A high level of medical care is available at 1 or more internationally staffed hospitals in Beijing and Shanghai. Adequate medical care is available at 1 or more internationally staffed outpatient clinics in Beijing, Shanghai, Nanjing, Tianjin, Guangzhou, and Shekou, and may be available in other major cities. Hospital accommodations, and medical care in general, are inadequate throughout the rest of the country, and advanced technology is lacking. Shortages of routine medications and supplies may be encountered.
Typically, emphasis is not placed on physical comfort or privacy in Chinese hospitals; communal treatment rooms are normal for most hospital visits, and private rooms are very uncommon. Students seeking medical care in China, especially in smaller, rural areas, should expect medical services to differ substantially from what they would expect in the U.S.
Even in the VIP/foreigner wards of major hospitals, patients have frequently encountered difficulty due to cultural, language, and regulatory differences. Physicians and hospitals have sometimes refused to supply American patients with complete copies of their Chinese hospital medical records, including laboratory test results, scans, and X-rays.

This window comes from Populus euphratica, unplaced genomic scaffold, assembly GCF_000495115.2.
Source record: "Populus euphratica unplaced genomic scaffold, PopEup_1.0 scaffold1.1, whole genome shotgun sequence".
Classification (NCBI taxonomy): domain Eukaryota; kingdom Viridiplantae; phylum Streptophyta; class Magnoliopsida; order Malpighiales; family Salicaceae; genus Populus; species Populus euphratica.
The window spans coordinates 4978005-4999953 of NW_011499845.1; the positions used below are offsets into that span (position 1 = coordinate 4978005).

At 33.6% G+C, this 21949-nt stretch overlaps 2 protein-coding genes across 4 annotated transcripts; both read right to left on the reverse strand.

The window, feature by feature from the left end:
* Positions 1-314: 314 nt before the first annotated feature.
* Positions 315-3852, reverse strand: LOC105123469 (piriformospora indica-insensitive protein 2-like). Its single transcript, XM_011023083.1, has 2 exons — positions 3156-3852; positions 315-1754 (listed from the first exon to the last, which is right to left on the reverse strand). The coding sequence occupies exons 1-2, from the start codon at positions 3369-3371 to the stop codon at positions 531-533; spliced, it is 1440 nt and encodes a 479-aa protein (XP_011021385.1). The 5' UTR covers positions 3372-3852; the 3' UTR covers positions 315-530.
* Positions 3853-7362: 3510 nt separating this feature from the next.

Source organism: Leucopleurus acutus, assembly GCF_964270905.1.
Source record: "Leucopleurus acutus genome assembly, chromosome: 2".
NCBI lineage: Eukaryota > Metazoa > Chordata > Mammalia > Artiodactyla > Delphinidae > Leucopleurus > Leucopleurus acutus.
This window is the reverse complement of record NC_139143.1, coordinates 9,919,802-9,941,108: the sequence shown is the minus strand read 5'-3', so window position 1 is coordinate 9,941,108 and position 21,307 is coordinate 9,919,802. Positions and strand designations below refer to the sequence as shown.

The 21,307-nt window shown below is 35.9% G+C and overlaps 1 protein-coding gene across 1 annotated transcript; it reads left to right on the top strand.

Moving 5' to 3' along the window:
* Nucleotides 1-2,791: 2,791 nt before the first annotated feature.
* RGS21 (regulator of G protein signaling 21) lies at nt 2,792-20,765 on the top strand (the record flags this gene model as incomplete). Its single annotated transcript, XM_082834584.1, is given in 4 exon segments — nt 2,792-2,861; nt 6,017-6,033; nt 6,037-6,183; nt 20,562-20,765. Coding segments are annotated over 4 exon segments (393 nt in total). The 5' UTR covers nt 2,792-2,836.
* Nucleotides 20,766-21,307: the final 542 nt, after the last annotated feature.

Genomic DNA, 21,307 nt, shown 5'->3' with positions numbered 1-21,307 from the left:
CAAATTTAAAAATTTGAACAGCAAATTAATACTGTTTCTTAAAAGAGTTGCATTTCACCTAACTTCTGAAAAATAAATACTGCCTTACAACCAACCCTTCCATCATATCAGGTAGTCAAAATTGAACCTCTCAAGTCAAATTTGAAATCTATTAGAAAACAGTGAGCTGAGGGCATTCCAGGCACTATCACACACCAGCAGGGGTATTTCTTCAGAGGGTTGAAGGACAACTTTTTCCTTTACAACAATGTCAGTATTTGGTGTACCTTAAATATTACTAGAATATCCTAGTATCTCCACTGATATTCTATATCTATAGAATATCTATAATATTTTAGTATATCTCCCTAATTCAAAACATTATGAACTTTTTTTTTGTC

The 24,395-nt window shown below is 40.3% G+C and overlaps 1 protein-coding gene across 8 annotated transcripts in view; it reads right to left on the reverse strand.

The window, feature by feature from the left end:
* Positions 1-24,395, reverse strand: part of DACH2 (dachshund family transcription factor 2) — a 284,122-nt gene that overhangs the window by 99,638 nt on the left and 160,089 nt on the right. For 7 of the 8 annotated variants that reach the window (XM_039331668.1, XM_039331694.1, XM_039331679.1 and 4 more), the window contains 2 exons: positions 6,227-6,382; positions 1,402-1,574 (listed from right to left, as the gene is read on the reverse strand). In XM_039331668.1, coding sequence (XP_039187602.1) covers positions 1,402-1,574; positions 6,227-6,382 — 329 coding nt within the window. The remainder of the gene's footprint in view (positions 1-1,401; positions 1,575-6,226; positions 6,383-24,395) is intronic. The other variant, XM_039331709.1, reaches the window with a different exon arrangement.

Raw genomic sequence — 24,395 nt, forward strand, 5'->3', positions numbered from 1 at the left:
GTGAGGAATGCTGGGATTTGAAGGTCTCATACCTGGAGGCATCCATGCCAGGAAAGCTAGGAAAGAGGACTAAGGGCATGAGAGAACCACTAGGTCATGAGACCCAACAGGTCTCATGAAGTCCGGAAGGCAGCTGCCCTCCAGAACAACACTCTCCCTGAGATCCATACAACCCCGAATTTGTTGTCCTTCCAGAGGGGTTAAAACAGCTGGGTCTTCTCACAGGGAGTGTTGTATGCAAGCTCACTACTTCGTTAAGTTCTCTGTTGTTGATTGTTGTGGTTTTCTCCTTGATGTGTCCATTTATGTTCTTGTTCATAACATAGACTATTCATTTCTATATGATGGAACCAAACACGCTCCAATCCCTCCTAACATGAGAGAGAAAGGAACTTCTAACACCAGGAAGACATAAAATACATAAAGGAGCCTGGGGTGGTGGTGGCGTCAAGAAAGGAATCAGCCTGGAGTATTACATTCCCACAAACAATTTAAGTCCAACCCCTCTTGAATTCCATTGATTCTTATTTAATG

Both municipal and private ambulance services in China remain substandard. Response time is typically very slow and transport to the nearest hospital can take a long time due to congested traffic. Most ambulances are poorly equipped and staffed by individuals lacking EMT training. If you are injured or seriously ill, take a taxi or other immediately available vehicle to the nearest major hospital instead of waiting for an ambulance.
There are steps you can take to manage or minimize risk. Stop and think. Inform yourself of risks you can encounter while traveling. Remain aware of your surroundings. Cell phones and Ipods can be distracting. When you remain aware of your surroundings your instinct will alert you to conditions or persons that are potentially unsafe. Trust your instincts.
Shanghai is a relatively safe destination with a crime rate comparable to that of major cities in Western Europe, but lower than those of certain large Chinese cities such as Beijing and Guangzhou. Exercise normal precautions, particularly if you are out late at night.
The most common types of crime in Shanghai are petty crime and scams; violent crime is rare. Petty crime is particularly a concern at tourist sites and in crowded places. Beware of pickpockets and purse-snatchers, especially along the main shopping and tourist areas. Petty crime is also a problem on buses and on the heavily used Shanghai Metro. Crime rates typically rise just before and during Chinese New Year.